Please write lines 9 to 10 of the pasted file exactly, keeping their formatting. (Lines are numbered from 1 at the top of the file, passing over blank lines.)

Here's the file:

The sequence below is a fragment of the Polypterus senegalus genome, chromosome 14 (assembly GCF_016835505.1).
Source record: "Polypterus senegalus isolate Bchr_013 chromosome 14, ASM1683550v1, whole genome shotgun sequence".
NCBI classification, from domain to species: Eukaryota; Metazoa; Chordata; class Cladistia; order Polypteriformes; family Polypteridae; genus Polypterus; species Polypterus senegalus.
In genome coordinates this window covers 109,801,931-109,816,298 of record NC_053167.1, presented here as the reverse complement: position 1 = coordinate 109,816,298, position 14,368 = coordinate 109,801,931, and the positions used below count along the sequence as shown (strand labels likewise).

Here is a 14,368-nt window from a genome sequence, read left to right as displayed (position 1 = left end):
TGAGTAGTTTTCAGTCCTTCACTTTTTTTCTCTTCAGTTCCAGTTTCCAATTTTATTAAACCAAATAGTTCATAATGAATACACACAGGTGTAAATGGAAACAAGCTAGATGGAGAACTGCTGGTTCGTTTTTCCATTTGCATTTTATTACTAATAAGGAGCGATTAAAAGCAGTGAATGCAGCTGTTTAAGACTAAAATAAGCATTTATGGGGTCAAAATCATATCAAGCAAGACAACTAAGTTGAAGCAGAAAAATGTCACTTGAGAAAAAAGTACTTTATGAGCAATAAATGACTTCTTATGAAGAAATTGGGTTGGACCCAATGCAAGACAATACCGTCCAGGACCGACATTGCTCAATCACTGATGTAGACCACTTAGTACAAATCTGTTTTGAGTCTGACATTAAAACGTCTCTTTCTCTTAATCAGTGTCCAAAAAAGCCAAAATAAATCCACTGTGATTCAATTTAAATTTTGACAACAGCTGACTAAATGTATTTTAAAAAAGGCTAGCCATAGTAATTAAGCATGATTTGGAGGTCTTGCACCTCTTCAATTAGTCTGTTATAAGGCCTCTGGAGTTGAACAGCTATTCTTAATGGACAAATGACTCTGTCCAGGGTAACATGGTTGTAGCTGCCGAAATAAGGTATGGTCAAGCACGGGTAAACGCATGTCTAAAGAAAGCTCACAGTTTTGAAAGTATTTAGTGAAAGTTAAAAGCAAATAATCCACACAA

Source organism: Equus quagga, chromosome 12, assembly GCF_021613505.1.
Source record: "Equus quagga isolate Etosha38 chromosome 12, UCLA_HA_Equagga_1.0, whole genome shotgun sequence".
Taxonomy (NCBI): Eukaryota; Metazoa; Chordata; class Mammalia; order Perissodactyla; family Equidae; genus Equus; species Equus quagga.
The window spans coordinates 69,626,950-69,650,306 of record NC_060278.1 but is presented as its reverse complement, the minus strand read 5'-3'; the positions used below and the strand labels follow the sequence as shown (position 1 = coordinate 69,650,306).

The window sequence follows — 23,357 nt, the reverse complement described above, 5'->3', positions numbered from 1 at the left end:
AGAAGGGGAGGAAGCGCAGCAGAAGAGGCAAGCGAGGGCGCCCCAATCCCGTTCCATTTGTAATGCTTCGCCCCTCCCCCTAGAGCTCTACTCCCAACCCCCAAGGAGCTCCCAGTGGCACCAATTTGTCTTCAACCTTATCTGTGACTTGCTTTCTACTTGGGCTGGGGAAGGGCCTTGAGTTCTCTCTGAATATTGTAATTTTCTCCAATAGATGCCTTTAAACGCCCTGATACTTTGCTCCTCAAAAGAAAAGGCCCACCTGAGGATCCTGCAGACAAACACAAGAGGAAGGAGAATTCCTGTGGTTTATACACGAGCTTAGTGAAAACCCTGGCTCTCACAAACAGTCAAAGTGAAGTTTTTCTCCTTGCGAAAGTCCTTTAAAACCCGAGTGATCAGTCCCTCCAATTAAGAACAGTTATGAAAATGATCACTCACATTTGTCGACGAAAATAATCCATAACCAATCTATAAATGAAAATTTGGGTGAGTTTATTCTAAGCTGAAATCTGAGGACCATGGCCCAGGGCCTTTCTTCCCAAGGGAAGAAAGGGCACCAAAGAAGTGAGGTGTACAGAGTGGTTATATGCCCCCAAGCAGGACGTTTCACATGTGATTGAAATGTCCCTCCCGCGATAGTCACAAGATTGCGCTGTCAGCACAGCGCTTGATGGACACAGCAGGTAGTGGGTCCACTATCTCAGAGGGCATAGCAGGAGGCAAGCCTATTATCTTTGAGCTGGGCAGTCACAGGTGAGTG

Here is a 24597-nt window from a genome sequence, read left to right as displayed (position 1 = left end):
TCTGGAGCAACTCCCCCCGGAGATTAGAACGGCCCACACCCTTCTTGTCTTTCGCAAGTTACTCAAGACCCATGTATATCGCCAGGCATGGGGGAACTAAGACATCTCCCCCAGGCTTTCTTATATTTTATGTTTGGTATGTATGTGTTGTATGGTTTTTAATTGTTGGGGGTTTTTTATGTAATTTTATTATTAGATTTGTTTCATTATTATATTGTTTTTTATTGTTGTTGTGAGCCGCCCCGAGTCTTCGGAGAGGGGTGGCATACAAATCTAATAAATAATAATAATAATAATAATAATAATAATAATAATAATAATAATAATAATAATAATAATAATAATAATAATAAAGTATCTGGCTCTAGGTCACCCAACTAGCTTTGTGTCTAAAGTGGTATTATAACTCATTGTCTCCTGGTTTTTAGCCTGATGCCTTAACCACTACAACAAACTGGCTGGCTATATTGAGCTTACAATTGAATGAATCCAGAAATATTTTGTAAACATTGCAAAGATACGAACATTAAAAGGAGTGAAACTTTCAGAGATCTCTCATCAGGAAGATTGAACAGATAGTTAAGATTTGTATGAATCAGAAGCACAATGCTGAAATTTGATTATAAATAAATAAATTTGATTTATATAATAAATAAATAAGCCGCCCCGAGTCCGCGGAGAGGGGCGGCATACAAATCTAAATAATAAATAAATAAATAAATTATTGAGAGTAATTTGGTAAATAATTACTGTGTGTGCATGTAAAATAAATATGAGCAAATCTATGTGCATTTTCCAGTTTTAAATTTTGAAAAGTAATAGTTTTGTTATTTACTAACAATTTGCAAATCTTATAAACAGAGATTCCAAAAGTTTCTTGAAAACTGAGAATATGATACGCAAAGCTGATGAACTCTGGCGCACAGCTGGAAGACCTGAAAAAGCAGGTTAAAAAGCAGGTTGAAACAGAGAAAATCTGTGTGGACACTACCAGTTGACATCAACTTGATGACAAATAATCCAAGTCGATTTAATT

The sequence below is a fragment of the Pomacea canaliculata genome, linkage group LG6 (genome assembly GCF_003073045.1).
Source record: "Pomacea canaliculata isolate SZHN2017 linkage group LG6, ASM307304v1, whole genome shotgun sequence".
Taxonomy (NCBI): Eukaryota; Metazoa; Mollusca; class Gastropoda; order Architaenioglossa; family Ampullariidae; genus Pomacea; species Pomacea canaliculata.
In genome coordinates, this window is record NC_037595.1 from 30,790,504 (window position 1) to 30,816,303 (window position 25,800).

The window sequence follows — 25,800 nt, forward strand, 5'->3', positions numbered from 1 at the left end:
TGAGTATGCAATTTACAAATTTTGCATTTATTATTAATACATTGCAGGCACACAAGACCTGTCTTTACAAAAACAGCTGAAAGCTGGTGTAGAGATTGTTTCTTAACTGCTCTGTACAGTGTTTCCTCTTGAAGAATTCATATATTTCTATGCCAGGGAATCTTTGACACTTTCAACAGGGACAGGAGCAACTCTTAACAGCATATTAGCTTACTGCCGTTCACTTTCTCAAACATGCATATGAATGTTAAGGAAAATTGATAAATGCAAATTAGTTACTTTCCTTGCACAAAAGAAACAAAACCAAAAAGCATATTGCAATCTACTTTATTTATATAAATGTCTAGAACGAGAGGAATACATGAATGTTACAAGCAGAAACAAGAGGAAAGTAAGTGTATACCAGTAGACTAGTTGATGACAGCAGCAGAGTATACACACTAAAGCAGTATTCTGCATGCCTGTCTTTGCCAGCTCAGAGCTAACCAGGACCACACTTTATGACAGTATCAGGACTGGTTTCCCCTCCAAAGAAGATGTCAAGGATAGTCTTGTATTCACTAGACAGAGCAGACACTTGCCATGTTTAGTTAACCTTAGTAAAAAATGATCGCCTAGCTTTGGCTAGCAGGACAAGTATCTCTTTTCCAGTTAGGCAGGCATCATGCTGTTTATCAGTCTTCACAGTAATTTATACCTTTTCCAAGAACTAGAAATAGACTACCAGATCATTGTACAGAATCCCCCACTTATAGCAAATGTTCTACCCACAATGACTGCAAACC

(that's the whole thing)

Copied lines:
Taxonomy (NCBI): Eukaryota; Metazoa; Chordata; class Mammalia; order Perissodactyla; family Equidae; genus Equus; species Equus quagga.
The window spans coordinates 69,626,950-69,650,306 of record NC_060278.1 but is presented as its reverse complement, the minus strand read 5'-3'; the positions used below and the strand labels follow the sequence as shown (position 1 = coordinate 69,650,306).